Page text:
The following story was narrated by a dear friend and he didnt want to use the captain’s name. I felt it should be preserved, even if without names. So here is my friend’s verbatim account, with names and punjabi curses redacted:
I met a retired army officer (let’s call him captain X) while stationed in a small town in Punjab in the 1990s. People said he had been traumatized by 1971 and it had changed his life, but he didnt like to talk about it. As we became better acquainted, I asked him about that period. At first he wouldn’t talk about it, but one day after chatting about many things, he agreed to tell me his story:
The retired captain was a young army officer in early 1971 when he was informed that he was being posted to East Pakistan. His father was a retired (senior) army officer and a coursemate of General Z, who was a two-star general in Dhaka. He called General Z and mentioned that his son was coming over and to “take care of him”. General Z said “I will do more than that for you old friend, I will put him on my staff, he will be totally safe”.
Captain X arrived and joined Generaz Zs staff in Dhaka. His main job was to manage General Z’s various appointments and to arrange an endless series of lunches and dinners for the senior officers at Dhaka garrison. In the course of these duties, he became very familiar with the catering staff at Dhaka Intercontinental hotel. Life was easy and pleasant until December 1971, when bombing began in earnest and the war finally reached Dhaka. On the 16th of December, Eastern command surrendered to the Indian army and like everyone else in the Pakistani army, young captain X was depressed, sad and angry; but like everyone else, he gave up his side arm and became a POW. Initially the Indians were very disciplined and well behaved and the young officers were simply put under guard in their own officers mess. The General meanwhile had shifted to the Intercontinental hotel.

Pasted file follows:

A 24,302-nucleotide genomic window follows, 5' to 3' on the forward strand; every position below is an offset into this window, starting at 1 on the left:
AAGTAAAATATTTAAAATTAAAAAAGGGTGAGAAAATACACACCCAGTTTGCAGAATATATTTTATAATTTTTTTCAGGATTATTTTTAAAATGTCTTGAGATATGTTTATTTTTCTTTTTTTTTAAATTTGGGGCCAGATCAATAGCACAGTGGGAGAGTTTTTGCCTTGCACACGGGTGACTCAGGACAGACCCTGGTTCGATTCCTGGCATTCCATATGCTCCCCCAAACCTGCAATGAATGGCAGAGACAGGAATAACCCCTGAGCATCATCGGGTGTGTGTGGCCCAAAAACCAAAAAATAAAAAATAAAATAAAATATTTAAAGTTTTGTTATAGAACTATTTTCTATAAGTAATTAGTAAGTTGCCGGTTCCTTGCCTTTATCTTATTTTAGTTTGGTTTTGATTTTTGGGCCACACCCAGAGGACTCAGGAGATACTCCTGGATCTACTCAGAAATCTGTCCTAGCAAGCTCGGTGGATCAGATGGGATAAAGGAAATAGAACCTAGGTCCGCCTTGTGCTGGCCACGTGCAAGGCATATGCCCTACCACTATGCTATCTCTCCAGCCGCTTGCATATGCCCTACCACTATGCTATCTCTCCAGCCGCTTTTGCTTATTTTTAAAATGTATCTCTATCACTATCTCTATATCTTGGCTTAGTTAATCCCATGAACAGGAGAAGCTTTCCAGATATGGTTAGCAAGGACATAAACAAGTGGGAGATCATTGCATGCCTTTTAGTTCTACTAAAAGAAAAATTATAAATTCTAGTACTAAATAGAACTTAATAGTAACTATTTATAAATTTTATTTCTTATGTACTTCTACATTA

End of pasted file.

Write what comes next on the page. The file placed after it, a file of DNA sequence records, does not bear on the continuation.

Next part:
By the next day, the Indian officers were getting drunk and some became rowdy and verbally misbehaved with their prisoners, but nothing too serious happened. That evening two young Indian officers showed up at the mess and asked for him by name. They had learned that he used to handle catering arrangements and they were planning a big celebratory lunch the next day and wanted him to help with arrangements. He told them that catering used to come from the Intercontinental hotel, so they put him in their staff car and headed that way. He was in the front seat with a driver and the two officers (both mildly drunk) sat in the back. On the way, the car got stuck in a mob of Bengalis shouting Joy Bangla and looking for collaborators and sundry enemies. When one of the officers (a Sikh) stuck his head out of the car, he was recognized as an Indian and the crowd started cheering and shouting slogans for the Indian army. As the crowd pressed around the car, the Indian officers thought they would have some fun and they told the crowd “this man is a Pakistani officer, how does he look now?”. The crowd immediately grabbed hold of captain X’s hair and several people slapped him and spat upon him. He held on to the door handle and fought for dear life as some of the crowd tried to pull him out. This went on for a few minutes and he was badly beaten around the head and neck but he held on to the handle and they could not open the door.